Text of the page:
A club is a particular sort of doctrine or monad on categories, one which encapsulates the following frequently observed phenomenon: to describe free algebras F(C)F(C) with respect to the monad, it frequently suffices to describe the free algebra F(1)F(1) on the terminal category, and then a certain “categorical wreath product” gives the free algebra on CC:

F(C)F(1)CF(C) \cong F(1) \wr C

Examples of this phenomenon include the monad for monoidal categories, symmetric monoidal categories, braided monoidal categories, categories with finite products, closed symmetric monoidal categories, and many others.

Mike Shulman: How do you get closed symmetric monoidal categories? I thought that was one of the ones that Kelly couldn’t handle because it involves extranatural transformations.

Todd Trimble: You can get them, but there are points to watch. The real trouble to watch out in doctrines of “mixed variance” is the possibility of producing loops or “islands” in the process of composing extranaturals, but as it happens this doesn’t occur in free smc categories. They do occur for compact closed categories, and that’s fatal. The classical example is trace in compact closed categories, where the composite

1ηc *cε11 \stackrel{\eta}{\to} c^* \otimes c \stackrel{\varepsilon}{\to} 1

is not a well-defined extranatural since it depends on cc.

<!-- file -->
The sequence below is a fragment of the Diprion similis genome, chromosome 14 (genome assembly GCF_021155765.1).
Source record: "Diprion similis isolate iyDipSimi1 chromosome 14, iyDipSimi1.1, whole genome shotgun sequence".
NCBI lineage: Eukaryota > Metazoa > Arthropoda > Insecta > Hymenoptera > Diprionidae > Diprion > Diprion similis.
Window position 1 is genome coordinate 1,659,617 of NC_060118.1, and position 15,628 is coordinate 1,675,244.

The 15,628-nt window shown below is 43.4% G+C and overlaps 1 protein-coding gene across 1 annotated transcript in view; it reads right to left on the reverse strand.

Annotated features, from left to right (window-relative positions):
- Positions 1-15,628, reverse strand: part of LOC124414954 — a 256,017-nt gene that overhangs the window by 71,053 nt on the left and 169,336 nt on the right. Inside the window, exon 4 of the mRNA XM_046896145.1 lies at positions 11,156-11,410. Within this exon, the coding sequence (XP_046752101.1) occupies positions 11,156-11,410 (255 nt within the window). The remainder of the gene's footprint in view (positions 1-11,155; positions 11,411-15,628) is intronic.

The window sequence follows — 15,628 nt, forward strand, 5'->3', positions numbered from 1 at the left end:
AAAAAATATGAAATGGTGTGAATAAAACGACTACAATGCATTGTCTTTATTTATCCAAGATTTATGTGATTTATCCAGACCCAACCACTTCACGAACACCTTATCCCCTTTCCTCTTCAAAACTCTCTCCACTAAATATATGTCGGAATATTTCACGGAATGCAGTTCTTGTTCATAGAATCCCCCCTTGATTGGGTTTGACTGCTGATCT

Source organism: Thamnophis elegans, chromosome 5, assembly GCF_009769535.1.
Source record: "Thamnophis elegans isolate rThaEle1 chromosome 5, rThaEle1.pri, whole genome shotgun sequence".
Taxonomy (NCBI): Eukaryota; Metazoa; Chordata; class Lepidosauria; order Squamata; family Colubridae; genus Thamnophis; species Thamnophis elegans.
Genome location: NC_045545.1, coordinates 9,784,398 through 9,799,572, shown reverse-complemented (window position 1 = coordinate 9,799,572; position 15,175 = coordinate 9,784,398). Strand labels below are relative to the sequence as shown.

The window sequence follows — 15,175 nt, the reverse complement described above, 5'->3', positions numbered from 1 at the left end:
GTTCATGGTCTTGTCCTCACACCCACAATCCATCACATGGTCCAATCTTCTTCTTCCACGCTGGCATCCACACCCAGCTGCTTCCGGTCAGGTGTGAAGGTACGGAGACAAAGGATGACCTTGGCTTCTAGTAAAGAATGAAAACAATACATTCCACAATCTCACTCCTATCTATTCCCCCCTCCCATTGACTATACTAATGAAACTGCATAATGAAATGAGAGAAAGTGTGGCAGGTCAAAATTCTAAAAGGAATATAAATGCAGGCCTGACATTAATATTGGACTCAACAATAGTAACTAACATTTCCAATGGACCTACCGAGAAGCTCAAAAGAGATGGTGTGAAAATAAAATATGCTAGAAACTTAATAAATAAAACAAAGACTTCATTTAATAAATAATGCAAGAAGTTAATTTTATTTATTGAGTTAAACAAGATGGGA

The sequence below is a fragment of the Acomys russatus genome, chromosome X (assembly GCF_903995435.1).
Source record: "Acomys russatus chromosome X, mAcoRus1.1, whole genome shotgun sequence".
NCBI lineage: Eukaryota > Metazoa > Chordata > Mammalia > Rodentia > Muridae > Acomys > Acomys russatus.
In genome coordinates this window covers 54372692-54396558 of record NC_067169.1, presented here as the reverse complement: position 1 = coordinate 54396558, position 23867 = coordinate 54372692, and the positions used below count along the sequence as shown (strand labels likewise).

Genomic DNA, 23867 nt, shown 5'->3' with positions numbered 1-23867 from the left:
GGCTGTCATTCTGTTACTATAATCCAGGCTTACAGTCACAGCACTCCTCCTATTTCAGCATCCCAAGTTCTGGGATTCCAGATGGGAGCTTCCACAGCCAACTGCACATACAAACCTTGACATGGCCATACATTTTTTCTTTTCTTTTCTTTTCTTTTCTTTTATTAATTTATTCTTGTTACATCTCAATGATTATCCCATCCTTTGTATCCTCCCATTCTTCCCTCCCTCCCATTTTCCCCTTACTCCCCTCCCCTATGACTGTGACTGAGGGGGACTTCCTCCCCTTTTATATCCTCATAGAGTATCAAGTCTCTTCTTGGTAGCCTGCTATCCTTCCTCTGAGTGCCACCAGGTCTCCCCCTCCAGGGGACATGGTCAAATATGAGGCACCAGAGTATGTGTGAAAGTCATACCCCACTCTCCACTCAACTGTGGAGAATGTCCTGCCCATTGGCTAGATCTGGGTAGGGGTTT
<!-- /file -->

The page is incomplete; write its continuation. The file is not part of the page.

Here are some details on clubs of mixed variance, which I was going to get to but here is a first pass. First, as you might expect, one replaces P\mathbf{P} below by a category G\mathbf{G} enriched in pointed sets whose objects are finite signed sets and whose non-basepoint morphisms are oriented 1-cobordisms. Let’s say that two morphisms in G\mathbf{G} have a “defined” composition if no islands are produced, else their composition is taken to be the basepoint. Now let F(1)F(1) be the free smc category on one generator. There is a “graph functor” Γ:F(1)G\Gamma: F(1) \to \mathbf{G} which takes a morphism of F(1)F(1) to its extranaturality graph. The crucial observation (and it’s a bit nontrivial; the proof relies on a cut-elimination theorem) is that no basepoint morphism lies in the image of Γ\Gamma, i.e., no islands can occur in formal compositions for this doctrine.

In cases like that, the basic club idea will work. Given a category CC, the free smc category F(C)F(C) has the expected objects given by formal iterated applications of hom and tensor to objects of CC. A morphism is given by a morphism of F(1)F(1) together with a labeling of the oriented edges of its underlying graph (an oriented 1-cobordism) by morphisms of CC. Then, you compose morphisms of this “categorical wreath product” in the obvious way, composing the morphism-labels of edges in 1-cobordisms as they get pasted together.

It should also be mentioned (I’m sure you know this) that in such mixed variance cases, even if there are no islands in formal compositions, the result is merely a monad on CatCat, not a 2-monad. On the other hand, you do get a 2-monad if you restict to categories, functors, and natural isomorphisms.